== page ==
Greg King talks with Alex Sichel, director of All Over Me.
©Greg King February 1998 Melbourne Australia
“I’m very interested in exploring women’s lives – stories that you haven’t seen on the screen before. I’m very interested in a more personal kind of film making, which is hard to do nowadays. For me, it’s very much about exploring things that I’m trying to work out in my own life, or parts of my personal life or family history. It is a different approach because its not really about genre.”
Film director Alex Sichel was born and raised in New York. The Sichel family was sort of a cultural melting pot, with a Greek mother and a German Jew father. While her sister Sylvia went on to become a playwright, who has had several plays produced in New York, Alex has worked in the independent film industry for many years.
Alex first became interested in film making after her mother took her to see a movie by Fassbinder. “I had never seen anything like it. I became obsessed with him, and that’s why I ended up learning German and going to Berlin. That was the first person who made me want to make movies.”
“I came to film making more from the visual side. It’s always been from the camera that I was interested. I had to go back and learn how to write and kind of slow down enough to be interested in scripts. There’s lots of ideas visually that I’m interested in in terms of form and experimenting with form and the camera.” It was while in college that Sichel made her first experimental video. “It was the most exciting thing I’d ever done!” she recalls. She decided that she wanted to do more, and made some experimental super 8 films, and even a documentary.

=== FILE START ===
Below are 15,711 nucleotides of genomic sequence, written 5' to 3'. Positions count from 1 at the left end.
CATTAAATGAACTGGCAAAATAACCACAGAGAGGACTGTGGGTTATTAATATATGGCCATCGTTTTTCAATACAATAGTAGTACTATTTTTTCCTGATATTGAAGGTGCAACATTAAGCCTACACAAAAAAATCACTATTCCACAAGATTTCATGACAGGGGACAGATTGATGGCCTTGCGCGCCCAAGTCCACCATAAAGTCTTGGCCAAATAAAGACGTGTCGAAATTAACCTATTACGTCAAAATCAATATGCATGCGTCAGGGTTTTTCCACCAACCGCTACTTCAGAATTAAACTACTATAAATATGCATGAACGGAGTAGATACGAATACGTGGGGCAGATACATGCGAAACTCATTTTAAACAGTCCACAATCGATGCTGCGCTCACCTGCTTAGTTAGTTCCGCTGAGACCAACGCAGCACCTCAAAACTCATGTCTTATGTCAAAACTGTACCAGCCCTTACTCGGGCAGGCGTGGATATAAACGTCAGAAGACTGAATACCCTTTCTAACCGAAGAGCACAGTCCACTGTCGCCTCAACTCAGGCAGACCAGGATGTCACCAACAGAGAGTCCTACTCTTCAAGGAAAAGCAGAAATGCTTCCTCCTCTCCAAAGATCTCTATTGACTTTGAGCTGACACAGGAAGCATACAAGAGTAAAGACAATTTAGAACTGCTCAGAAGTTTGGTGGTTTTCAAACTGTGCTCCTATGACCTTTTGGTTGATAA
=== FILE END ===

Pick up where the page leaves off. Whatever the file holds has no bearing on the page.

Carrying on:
In 1987 she was managing the band Tangerine Dream and living in Berlin. The band was working on the soundtrack for Kathyrn Bigelow‘s stylish modern vampire film Near Dark. Bigelow, the producer and the music supervisor flew to Berlin for a week. Along with Jane Campion, Bigelow was a major influence on Sichel‘s career. “I think she was probably the first female director I’d ever met. She was very inspiring even though her film making style is different from the films I’m interested in making.”
“I wasn’t really thinking of features or going into directing as a kind of career choice. I was definitely interested in film. I spent a lot of time with her and we talked about a lot of ideas for scripts, and it was very inspiring because I could relate to her. We spoke the same language, and she went to Columbia, which is where I ended up going.”